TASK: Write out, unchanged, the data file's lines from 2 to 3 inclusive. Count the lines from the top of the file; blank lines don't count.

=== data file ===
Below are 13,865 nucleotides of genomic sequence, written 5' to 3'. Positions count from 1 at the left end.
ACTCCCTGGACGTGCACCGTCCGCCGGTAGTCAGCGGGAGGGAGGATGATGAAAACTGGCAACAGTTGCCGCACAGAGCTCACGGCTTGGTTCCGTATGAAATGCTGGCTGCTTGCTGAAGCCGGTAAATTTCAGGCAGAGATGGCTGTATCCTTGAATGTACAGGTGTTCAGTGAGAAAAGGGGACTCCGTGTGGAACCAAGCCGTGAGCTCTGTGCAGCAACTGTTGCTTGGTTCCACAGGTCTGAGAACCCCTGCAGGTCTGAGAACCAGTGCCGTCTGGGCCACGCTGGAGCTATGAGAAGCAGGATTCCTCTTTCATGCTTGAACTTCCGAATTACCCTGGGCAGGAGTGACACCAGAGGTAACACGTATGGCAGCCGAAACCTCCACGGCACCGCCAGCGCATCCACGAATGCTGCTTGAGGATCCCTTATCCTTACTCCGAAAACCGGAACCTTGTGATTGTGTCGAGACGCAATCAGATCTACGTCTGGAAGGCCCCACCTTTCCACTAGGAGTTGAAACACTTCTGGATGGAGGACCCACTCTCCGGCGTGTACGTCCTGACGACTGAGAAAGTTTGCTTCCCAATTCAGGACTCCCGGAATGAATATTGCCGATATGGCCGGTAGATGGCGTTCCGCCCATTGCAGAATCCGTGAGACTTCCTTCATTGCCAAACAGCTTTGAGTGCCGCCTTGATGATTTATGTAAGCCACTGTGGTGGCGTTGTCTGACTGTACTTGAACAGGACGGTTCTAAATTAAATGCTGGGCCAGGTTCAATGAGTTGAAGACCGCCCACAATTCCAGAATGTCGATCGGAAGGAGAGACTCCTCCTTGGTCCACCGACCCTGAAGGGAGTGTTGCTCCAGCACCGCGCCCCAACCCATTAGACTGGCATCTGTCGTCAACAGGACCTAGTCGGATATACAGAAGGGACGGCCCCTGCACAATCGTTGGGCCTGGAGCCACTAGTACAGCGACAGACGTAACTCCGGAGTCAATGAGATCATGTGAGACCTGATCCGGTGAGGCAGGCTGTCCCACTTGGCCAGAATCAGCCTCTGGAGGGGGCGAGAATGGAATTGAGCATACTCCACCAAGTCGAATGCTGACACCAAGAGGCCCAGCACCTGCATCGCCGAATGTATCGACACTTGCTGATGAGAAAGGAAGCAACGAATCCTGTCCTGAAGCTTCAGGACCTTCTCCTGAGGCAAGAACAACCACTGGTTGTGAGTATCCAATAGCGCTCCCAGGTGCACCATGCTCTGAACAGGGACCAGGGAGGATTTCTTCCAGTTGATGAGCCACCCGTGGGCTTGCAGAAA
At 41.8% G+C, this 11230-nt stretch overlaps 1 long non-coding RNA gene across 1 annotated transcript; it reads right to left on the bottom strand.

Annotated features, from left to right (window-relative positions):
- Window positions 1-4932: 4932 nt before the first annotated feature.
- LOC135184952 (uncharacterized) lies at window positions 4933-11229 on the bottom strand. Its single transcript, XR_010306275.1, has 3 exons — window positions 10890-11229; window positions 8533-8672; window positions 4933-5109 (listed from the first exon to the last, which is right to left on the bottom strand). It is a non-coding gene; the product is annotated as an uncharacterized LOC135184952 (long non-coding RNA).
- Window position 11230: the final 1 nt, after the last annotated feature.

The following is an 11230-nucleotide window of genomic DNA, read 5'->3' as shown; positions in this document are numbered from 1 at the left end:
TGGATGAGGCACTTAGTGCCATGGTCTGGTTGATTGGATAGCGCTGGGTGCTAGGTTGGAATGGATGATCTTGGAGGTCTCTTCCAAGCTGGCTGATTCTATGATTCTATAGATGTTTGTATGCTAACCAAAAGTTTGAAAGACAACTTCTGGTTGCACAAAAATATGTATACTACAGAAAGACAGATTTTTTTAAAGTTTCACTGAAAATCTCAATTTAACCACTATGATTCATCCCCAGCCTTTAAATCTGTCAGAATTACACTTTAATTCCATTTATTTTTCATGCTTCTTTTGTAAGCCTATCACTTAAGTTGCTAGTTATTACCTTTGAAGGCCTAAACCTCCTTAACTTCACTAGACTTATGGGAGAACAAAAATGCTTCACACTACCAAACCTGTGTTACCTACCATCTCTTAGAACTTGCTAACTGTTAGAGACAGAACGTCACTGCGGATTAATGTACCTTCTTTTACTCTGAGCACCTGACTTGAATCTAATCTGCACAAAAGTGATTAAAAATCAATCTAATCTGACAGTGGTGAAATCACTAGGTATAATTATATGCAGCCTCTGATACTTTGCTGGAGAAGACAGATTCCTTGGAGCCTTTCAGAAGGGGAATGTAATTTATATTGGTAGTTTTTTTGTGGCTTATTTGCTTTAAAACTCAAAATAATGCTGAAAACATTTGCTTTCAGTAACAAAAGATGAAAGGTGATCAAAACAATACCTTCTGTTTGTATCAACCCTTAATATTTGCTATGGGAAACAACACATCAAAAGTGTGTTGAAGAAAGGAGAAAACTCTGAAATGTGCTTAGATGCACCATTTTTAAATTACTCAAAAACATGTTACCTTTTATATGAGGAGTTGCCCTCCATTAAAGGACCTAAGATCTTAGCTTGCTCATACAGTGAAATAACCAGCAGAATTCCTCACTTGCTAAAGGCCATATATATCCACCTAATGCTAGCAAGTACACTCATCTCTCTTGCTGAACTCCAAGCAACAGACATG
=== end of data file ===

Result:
ACTCCCTGGACGTGCACCGTCCGCCGGTAGTCAGCGGGAGGGAGGATGATGAAAACTGGCAACAGTTGCCGCACAGAGCTCACGGCTTGGTTCCGTATGAAATGCTGGCTGCTTGCTGAAGCCGGTAAATTTCAGGCAGAGATGGCTGTATCCTTGAATGTACAGGTGTTCAGTGAGAAAAGGGGACTCCGTGTGGAACCAAGCCGTGAGCTCTGTGCAGCAACTGTTGCTTGGTTCCACAGGTCTGAGAACCCCTGCAGGTCTGAGAACCAGTGCCGTCTGGGCCACGCTGGAGCTATGAGAAGCAGGATTCCTCTTTCATGCTTGAACTTCCGAATTACCCTGGGCAGGAGTGACACCAGAGGTAACACGTATGGCAGCCGAAACCTCCACGGCACCGCCAGCGCATCCACGAATGCTGCTTGAGGATCCCTTATCCTTACTCCGAAAACCGGAACCTTGTGATTGTGTCGAGACGCAATCAGATCTACGTCTGGAAGGCCCCACCTTTCCACTAGGAGTTGAAACACTTCTGGATGGAGGACCCACTCTCCGGCGTGTACGTCCTGACGACTGAGAAAGTTTGCTTCCCAATTCAGGACTCCCGGAATGAATATTGCCGATATGGCCGGTAGATGGCGTTCCGCCCATTGCAGAATCCGTGAGACTTCCTTCATTGCCAAACAGCTTTGAGTGCCGCCTTGATGATTTATGTAAGCCACTGTGGTGGCGTTGTCTGACTGTACTTGAACAGGACGGTTCTAAATTAAATGCTGGGCCAGGTTCAATGAGTTGAAGACCGCCCACAATTCCAGAATGTCGATCGGAAGGAGAGACTCCTCCTTGGTCCACCGACCCTGAAGGGAGTGTTGCTCCAGCACCGCGCCCCAACCCATTAGACTGGCATCTGTCGTCAACAGGACCTAGTCGGATATACAGAAGGGACGGCCCCTGCACAATCGTTGGGCCTGGAGCCACTAGTACAGCGACAGACGTAACTCCGGAGTCAATGAGATCATGTGAGACCTGATCCGGTGAGGCAGGCTGTCCCACTTGGCCAGAATCAGCCTCTGGAGGGGGCGAGAATGGAATTGAGCATACTCCACCAAGTCGAATGCTGACACCAAGAGGCCCAGCACCTGCATCGCCGAATGTATCGACACTTGCTGATGAGAAAGGAAGCAACGAATCCTGTCCTGAAGCTTCAGGACCTTCTCCTGAGGCAAGAACAACCACTGGTTGTGAGTATCCAATAGCGCTCCCAGGTGCACCATGCTCTGAACAGGGACCAGGGAGGATTTCTTCCAGTTGATGAGCCACCCGTGGGCTTGCAGAAA
At 41.8% G+C, this 11230-nt stretch overlaps 1 long non-coding RNA gene across 1 annotated transcript; it reads right to left on the bottom strand.